For readers whose only context for life in South L.A. comes from movies and music produced in the early to mid 90s, Freeway Rick Ross gives a compassionate view of the delicate game people played to fit in, while trying to get out or get ahead.

Freeway Rick Ross focuses on the life of one man at the center of the cocaine epidemic and a key player in revealing LAPD corruption and the Iran-Contra scandal. This is all done with a compassion and insight on the history of South L.A. and the drug trade.

I originally published this review at NY Journal of Books 

Author: Cathy Scott, Rick Ross
Release Date: June 11, 2014
Publisher/Imprint: CreateSpace Independent Publishing Platform

Memories and a tick

Sankofa Avocado SmoothieRecently an experience from my childhood has vividly returned to my memory.

It’s this…

I am a child, perhaps 8-9 sitting in my grandmothers living room as the adults are talking. One woman, a journalist and childhood friend of my mom and aunt, is speaking about a trip to the middle east.  She is talking about riding a military personel carrier plane and having a large tick removed from her scalp.

I don’t remember really anything else that she spoke about or even who she was, until I spoke with my aunt and realized it was Cathy Scott. She is is an American true crime writer and investigative journalist, born and raised in San Diego.  Childhood friend to both my aunt and mom.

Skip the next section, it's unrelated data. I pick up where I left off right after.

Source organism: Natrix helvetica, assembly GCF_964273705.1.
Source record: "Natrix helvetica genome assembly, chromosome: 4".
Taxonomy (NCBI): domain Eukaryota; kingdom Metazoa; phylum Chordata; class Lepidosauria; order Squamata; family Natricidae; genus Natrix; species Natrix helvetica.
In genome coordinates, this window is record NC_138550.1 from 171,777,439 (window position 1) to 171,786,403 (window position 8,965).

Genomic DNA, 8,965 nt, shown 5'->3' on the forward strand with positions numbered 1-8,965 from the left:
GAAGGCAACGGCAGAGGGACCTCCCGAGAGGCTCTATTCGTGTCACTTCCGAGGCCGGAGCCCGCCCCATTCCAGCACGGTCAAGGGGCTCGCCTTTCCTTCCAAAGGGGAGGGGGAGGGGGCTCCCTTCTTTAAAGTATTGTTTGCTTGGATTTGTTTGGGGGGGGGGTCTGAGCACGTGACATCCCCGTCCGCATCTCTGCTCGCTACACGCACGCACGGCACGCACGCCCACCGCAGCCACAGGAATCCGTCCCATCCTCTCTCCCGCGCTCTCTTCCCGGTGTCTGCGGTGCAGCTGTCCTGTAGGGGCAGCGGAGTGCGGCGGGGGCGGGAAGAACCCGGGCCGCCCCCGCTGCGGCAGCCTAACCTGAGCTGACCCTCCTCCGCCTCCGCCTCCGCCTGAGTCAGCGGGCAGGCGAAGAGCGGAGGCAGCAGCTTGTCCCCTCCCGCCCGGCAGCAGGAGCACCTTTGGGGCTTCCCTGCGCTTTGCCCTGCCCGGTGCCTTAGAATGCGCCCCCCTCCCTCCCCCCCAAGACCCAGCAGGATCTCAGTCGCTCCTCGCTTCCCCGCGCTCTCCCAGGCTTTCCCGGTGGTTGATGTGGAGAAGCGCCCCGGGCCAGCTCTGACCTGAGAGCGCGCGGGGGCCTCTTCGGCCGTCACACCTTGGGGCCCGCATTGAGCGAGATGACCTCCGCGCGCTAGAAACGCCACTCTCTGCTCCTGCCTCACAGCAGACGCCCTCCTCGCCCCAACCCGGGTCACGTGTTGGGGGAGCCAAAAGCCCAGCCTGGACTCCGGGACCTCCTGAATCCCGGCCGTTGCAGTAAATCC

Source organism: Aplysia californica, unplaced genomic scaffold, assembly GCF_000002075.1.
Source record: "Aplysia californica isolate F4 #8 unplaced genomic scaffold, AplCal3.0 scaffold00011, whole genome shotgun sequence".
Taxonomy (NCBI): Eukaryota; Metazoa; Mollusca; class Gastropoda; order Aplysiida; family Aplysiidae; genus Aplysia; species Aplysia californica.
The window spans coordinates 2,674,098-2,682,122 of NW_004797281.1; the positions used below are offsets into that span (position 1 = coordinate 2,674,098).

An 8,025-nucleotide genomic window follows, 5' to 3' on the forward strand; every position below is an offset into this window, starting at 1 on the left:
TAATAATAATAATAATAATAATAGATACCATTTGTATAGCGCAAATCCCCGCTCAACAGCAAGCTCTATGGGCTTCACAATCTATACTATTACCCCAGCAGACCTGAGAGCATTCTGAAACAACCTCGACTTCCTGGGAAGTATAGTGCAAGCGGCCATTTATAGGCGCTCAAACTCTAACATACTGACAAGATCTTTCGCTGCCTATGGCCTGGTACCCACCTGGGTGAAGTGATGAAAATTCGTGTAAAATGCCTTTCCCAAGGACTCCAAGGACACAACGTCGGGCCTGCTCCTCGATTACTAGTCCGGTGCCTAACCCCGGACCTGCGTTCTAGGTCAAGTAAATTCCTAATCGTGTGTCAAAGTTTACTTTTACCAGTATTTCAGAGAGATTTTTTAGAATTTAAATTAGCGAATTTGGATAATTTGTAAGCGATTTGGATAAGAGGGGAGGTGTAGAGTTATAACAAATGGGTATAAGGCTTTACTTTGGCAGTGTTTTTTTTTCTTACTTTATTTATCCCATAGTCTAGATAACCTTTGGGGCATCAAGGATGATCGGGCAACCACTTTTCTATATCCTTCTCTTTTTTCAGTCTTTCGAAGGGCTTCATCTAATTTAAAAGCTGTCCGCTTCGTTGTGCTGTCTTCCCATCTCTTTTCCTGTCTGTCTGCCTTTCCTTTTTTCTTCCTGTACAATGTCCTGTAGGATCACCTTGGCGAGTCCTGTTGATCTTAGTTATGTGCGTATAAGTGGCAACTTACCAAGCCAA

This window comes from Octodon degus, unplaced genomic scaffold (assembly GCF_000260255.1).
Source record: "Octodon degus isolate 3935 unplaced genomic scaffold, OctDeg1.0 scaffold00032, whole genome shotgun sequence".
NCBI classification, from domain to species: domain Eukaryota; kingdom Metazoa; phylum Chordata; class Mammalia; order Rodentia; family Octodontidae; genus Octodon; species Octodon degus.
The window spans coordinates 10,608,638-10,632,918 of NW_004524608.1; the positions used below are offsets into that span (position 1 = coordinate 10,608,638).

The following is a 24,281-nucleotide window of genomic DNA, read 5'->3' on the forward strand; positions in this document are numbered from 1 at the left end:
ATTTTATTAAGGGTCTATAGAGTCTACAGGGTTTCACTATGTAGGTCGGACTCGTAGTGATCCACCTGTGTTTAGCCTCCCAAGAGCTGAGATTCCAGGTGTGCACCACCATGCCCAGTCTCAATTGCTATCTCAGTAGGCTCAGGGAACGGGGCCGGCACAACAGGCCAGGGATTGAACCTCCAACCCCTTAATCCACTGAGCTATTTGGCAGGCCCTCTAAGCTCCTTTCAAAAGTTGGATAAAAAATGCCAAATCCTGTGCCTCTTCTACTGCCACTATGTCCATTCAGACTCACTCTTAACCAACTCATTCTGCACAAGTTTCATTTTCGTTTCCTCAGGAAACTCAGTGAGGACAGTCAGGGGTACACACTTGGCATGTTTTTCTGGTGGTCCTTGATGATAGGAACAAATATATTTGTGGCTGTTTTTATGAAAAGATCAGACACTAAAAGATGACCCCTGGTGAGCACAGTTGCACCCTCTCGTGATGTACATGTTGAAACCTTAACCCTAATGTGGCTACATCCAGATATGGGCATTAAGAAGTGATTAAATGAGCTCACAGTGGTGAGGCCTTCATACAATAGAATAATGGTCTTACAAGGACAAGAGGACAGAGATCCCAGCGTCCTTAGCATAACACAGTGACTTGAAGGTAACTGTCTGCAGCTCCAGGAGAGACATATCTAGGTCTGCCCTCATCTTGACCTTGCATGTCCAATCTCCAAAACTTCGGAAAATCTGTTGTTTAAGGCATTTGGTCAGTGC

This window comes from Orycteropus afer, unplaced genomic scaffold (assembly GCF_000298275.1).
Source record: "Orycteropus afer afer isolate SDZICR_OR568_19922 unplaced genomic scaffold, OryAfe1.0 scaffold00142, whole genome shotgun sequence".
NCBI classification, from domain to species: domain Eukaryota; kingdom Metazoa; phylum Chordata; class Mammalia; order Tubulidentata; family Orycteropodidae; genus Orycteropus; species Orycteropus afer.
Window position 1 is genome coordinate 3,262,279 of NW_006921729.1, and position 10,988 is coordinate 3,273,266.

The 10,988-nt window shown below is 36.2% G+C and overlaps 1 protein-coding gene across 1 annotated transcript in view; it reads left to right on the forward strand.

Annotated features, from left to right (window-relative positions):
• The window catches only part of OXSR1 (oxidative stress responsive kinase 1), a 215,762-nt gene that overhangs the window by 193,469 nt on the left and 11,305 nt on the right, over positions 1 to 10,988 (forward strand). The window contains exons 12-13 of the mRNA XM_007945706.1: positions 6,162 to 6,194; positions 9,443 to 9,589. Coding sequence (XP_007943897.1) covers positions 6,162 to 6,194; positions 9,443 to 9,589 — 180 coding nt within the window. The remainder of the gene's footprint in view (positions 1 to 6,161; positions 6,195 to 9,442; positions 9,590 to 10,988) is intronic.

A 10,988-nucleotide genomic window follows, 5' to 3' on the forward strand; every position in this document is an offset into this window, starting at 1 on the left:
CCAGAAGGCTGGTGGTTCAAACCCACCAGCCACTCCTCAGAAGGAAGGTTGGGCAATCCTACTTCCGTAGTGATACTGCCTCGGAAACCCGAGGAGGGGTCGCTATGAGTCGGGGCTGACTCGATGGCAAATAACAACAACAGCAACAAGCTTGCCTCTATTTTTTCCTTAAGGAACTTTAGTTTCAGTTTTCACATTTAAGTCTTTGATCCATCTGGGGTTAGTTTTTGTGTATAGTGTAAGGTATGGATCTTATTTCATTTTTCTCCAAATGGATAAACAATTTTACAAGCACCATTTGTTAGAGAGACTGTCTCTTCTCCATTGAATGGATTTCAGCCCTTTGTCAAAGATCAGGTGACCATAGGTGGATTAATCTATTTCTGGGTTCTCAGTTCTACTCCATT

What is interesting about this memory is that she represents to me one of two important figures that have helped shape my sense of self.  She represents the adventurer, the woman with dust from far away lands, carrying stories of people and lands into my grandmothers living room and my heart.  She represented part of the woman I wanted to become.

When I asked Cathy about the memory, it turns out the story fits even more.

It was Somalia and Saudi Arabia I had gone to during Operation Restore Hope in the midst of the turf and civil wars within the country. The tick was awful! In Baidoa, a nurse in a make-shift hospital put some purple stuff on it, trying to get it to back out. It left quite a hole in my scalp, as I recall (I’d almost forgotten about that)! And I got bitten up by mosquitos too, which was sobering, because they carry diseases (as do ticks, as you probably know).

The armored personal transport flight was surreal, sitting with 1st Marines arriving in country via the gutted-out cabin with Humvees loaded in the back. My gear was actually sitting on the seat of a Humvee.

I didn’t consciously carry this memory with me, it sat somewhere in the recesses of my mind and reemerged while I was sortting through the profound experience of traveling to Uganda and of this entire year of change.

I am still sorting out what it all means, and trying to awaken my mind to the intricacies of the experience in a way that can prove helpful to myself and others.  It feels like I have writers bloc, and the best way to get through writers bloc is to start with what you can write about until you arrive at what you need to write about.  At least I hope so.